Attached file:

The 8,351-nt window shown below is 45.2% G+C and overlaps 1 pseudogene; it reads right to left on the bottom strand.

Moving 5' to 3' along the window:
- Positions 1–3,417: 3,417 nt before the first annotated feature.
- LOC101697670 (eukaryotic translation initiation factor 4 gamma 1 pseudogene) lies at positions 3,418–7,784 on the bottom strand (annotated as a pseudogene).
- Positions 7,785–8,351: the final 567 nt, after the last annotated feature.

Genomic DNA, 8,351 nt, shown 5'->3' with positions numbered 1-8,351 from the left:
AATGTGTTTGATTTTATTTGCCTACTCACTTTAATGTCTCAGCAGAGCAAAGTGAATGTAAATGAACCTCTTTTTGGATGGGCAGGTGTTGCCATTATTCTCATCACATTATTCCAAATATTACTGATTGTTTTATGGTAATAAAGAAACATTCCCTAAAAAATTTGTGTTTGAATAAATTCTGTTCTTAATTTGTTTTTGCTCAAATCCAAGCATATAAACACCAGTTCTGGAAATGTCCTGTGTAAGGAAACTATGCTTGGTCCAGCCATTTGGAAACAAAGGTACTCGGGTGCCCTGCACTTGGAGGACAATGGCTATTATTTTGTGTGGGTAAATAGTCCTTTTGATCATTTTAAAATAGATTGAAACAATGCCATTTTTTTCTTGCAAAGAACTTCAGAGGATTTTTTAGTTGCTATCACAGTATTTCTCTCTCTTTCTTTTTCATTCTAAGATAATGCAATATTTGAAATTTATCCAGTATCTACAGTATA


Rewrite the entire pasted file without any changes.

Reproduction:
The 8,351-nt window shown below is 45.2% G+C and overlaps 1 pseudogene; it reads right to left on the bottom strand.

Moving 5' to 3' along the window:
- Positions 1–3,417: 3,417 nt before the first annotated feature.
- LOC101697670 (eukaryotic translation initiation factor 4 gamma 1 pseudogene) lies at positions 3,418–7,784 on the bottom strand (annotated as a pseudogene).
- Positions 7,785–8,351: the final 567 nt, after the last annotated feature.

Genomic DNA, 8,351 nt, shown 5'->3' with positions numbered 1-8,351 from the left:
AATGTGTTTGATTTTATTTGCCTACTCACTTTAATGTCTCAGCAGAGCAAAGTGAATGTAAATGAACCTCTTTTTGGATGGGCAGGTGTTGCCATTATTCTCATCACATTATTCCAAATATTACTGATTGTTTTATGGTAATAAAGAAACATTCCCTAAAAAATTTGTGTTTGAATAAATTCTGTTCTTAATTTGTTTTTGCTCAAATCCAAGCATATAAACACCAGTTCTGGAAATGTCCTGTGTAAGGAAACTATGCTTGGTCCAGCCATTTGGAAACAAAGGTACTCGGGTGCCCTGCACTTGGAGGACAATGGCTATTATTTTGTGTGGGTAAATAGTCCTTTTGATCATTTTAAAATAGATTGAAACAATGCCATTTTTTTCTTGCAAAGAACTTCAGAGGATTTTTTAGTTGCTATCACAGTATTTCTCTCTCTTTCTTTTTCATTCTAAGATAATGCAATATTTGAAATTTATCCAGTATCTACAGTATA